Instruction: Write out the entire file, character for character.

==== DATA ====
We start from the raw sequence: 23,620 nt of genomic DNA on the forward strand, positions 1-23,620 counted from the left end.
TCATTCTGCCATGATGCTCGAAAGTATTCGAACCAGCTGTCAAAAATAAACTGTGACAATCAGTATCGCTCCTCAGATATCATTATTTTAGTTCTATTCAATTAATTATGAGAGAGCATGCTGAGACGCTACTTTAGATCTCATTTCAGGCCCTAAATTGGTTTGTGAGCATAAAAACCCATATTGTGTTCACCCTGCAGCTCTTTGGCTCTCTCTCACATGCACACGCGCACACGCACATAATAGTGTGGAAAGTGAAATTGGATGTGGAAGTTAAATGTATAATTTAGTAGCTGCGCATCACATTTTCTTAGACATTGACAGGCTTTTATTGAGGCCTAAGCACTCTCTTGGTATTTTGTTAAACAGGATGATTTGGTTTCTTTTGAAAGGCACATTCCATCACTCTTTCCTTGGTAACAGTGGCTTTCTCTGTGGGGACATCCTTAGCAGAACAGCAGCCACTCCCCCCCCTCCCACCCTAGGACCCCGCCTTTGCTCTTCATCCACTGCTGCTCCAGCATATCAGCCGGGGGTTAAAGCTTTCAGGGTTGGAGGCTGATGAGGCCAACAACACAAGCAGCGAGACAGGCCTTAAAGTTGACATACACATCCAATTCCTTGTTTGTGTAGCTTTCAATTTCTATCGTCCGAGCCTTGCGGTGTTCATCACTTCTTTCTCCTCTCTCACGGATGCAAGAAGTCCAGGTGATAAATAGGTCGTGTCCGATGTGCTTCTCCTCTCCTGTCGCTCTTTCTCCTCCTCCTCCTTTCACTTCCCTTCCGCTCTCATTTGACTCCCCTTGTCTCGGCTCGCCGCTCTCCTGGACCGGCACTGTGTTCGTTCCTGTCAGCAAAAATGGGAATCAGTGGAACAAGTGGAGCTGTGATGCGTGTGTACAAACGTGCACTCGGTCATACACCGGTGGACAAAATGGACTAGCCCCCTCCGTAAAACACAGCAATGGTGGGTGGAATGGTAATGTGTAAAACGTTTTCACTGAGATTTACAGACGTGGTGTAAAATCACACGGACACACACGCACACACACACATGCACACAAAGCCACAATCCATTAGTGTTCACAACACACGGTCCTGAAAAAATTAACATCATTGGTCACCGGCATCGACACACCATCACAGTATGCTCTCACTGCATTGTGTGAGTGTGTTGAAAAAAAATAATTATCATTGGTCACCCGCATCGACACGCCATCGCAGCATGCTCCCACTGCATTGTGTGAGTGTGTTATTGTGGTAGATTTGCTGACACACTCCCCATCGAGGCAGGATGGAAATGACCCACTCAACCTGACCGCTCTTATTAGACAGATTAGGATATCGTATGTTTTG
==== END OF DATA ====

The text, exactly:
We start from the raw sequence: 23,620 nt of genomic DNA on the forward strand, positions 1-23,620 counted from the left end.
TCATTCTGCCATGATGCTCGAAAGTATTCGAACCAGCTGTCAAAAATAAACTGTGACAATCAGTATCGCTCCTCAGATATCATTATTTTAGTTCTATTCAATTAATTATGAGAGAGCATGCTGAGACGCTACTTTAGATCTCATTTCAGGCCCTAAATTGGTTTGTGAGCATAAAAACCCATATTGTGTTCACCCTGCAGCTCTTTGGCTCTCTCTCACATGCACACGCGCACACGCACATAATAGTGTGGAAAGTGAAATTGGATGTGGAAGTTAAATGTATAATTTAGTAGCTGCGCATCACATTTTCTTAGACATTGACAGGCTTTTATTGAGGCCTAAGCACTCTCTTGGTATTTTGTTAAACAGGATGATTTGGTTTCTTTTGAAAGGCACATTCCATCACTCTTTCCTTGGTAACAGTGGCTTTCTCTGTGGGGACATCCTTAGCAGAACAGCAGCCACTCCCCCCCCTCCCACCCTAGGACCCCGCCTTTGCTCTTCATCCACTGCTGCTCCAGCATATCAGCCGGGGGTTAAAGCTTTCAGGGTTGGAGGCTGATGAGGCCAACAACACAAGCAGCGAGACAGGCCTTAAAGTTGACATACACATCCAATTCCTTGTTTGTGTAGCTTTCAATTTCTATCGTCCGAGCCTTGCGGTGTTCATCACTTCTTTCTCCTCTCTCACGGATGCAAGAAGTCCAGGTGATAAATAGGTCGTGTCCGATGTGCTTCTCCTCTCCTGTCGCTCTTTCTCCTCCTCCTCCTTTCACTTCCCTTCCGCTCTCATTTGACTCCCCTTGTCTCGGCTCGCCGCTCTCCTGGACCGGCACTGTGTTCGTTCCTGTCAGCAAAAATGGGAATCAGTGGAACAAGTGGAGCTGTGATGCGTGTGTACAAACGTGCACTCGGTCATACACCGGTGGACAAAATGGACTAGCCCCCTCCGTAAAACACAGCAATGGTGGGTGGAATGGTAATGTGTAAAACGTTTTCACTGAGATTTACAGACGTGGTGTAAAATCACACGGACACACACGCACACACACACATGCACACAAAGCCACAATCCATTAGTGTTCACAACACACGGTCCTGAAAAAATTAACATCATTGGTCACCGGCATCGACACACCATCACAGTATGCTCTCACTGCATTGTGTGAGTGTGTTGAAAAAAAATAATTATCATTGGTCACCCGCATCGACACGCCATCGCAGCATGCTCCCACTGCATTGTGTGAGTGTGTTATTGTGGTAGATTTGCTGACACACTCCCCATCGAGGCAGGATGGAAATGACCCACTCAACCTGACCGCTCTTATTAGACAGATTAGGATATCGTATGTTTTG